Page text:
And I know there are those who will say I should be more “open”-minded because we’re the “open” source community…but there’s just something that lurks under the surface of MS’s “intentions” that I find disturbing. I don’t care whether their claims to love Linux are true or not. I prefer they keep to their side of the Walled Garden. Why? Because of all the years I used their rotten OS and got infected time and time again, even though I have multiple virus-scanners, and security suites. Doing the same thing over and over again and expecting DIFFERENT results? that’s the definition of Insanity. Look it up. True story. So I’ll remain the untrusting, grumpy, grouchy, and completely “free” old man who won’t touch MS offerings with a wireless mouse! As for no stopping this train? Because Linux has made it to places where MS will NEVER go. And that one thought lets me sleep at night. Mind you, I don’t HATE MS, I hate what they do, what they continue to do, even with Windows 7 / 8 / 10. Foisting their wares on an unsuspecting public who merrily click on anything shiny and sparkly. Yeah, no thanks…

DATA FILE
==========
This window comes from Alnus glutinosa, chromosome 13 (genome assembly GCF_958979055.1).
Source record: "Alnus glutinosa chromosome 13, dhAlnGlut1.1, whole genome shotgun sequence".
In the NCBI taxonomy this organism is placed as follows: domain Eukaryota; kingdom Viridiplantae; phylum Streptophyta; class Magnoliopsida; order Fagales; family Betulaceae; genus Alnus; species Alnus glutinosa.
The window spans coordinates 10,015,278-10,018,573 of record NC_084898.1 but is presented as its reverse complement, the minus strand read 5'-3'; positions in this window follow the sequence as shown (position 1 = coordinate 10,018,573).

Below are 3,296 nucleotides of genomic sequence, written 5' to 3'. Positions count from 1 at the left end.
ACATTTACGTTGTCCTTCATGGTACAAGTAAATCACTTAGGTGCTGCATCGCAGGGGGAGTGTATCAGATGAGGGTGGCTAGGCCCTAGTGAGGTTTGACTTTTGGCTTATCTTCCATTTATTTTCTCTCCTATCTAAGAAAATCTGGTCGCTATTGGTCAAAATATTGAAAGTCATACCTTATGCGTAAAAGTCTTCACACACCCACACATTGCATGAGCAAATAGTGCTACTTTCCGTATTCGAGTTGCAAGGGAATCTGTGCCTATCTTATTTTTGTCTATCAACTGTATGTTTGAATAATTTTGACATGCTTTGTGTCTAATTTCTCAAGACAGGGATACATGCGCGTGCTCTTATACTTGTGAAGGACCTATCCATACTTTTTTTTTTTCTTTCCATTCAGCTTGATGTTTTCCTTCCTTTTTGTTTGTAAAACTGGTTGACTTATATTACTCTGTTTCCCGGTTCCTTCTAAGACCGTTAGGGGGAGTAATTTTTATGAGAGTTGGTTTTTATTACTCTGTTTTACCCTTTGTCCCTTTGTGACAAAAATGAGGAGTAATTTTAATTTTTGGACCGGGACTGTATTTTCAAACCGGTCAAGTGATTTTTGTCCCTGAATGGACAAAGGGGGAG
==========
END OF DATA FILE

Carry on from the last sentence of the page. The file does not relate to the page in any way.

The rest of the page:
• Mike

    @Christine,

    No, I get the point and it is an important one – that FOSS is more than just open source. Unfortunately there are a lot of people who use FOSS that really don’t understand or care about the freedom FOSS gives them.

    But that aside, you are giving Microsoft waaaay too much credit. If all it takes to be considered an open source company is to release a piece or two of open source code, then practically all software companies are opne source companies. Good god, even Oracle would be one by that definition and no one believes that.

    No, they are proprietary software companies riding the coattails of open source and FOSS because FOSS is now the defacto “irresistable force” of software development.